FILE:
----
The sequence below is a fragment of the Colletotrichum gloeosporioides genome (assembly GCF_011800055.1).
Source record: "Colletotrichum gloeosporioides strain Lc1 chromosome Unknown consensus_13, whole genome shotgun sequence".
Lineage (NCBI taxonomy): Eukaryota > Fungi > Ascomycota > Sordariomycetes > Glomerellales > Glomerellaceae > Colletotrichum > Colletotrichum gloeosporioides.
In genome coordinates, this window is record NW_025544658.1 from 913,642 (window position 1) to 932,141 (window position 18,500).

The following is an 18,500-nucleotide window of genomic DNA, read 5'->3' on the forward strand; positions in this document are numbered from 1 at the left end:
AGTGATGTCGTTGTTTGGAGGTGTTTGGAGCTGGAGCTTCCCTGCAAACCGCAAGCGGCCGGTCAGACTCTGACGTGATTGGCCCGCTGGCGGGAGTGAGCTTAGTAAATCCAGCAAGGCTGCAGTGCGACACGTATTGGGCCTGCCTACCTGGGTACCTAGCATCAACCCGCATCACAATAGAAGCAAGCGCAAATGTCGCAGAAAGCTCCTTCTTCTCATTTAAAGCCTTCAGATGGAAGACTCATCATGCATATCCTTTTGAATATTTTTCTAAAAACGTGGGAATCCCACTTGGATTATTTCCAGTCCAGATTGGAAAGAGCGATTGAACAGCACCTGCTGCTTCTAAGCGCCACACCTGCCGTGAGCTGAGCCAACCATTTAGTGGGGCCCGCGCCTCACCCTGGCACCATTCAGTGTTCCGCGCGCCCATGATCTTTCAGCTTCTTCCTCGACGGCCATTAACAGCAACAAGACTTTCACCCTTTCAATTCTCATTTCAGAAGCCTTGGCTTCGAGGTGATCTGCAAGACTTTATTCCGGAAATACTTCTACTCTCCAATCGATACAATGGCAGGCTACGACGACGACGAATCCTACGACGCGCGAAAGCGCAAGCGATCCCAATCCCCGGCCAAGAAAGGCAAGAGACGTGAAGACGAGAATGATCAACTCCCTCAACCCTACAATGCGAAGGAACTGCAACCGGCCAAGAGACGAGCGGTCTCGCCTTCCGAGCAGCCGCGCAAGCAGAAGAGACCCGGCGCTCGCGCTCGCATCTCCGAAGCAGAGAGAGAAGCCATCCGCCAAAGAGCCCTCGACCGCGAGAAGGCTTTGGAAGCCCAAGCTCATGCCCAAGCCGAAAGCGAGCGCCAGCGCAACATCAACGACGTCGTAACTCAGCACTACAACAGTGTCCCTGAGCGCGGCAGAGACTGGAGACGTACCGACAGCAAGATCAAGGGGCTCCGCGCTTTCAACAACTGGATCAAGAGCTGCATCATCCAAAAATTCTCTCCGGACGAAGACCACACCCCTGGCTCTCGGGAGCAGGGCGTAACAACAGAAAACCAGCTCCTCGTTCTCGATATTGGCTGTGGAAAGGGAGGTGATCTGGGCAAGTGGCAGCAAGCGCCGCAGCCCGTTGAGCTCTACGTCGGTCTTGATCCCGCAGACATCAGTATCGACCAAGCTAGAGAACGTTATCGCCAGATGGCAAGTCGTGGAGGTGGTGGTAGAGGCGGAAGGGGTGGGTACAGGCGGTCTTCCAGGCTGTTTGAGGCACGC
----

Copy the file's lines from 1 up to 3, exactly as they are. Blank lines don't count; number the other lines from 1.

The sequence below is a fragment of the Colletotrichum gloeosporioides genome (assembly GCF_011800055.1).
Source record: "Colletotrichum gloeosporioides strain Lc1 chromosome Unknown consensus_13, whole genome shotgun sequence".
Lineage (NCBI taxonomy): Eukaryota > Fungi > Ascomycota > Sordariomycetes > Glomerellales > Glomerellaceae > Colletotrichum > Colletotrichum gloeosporioides.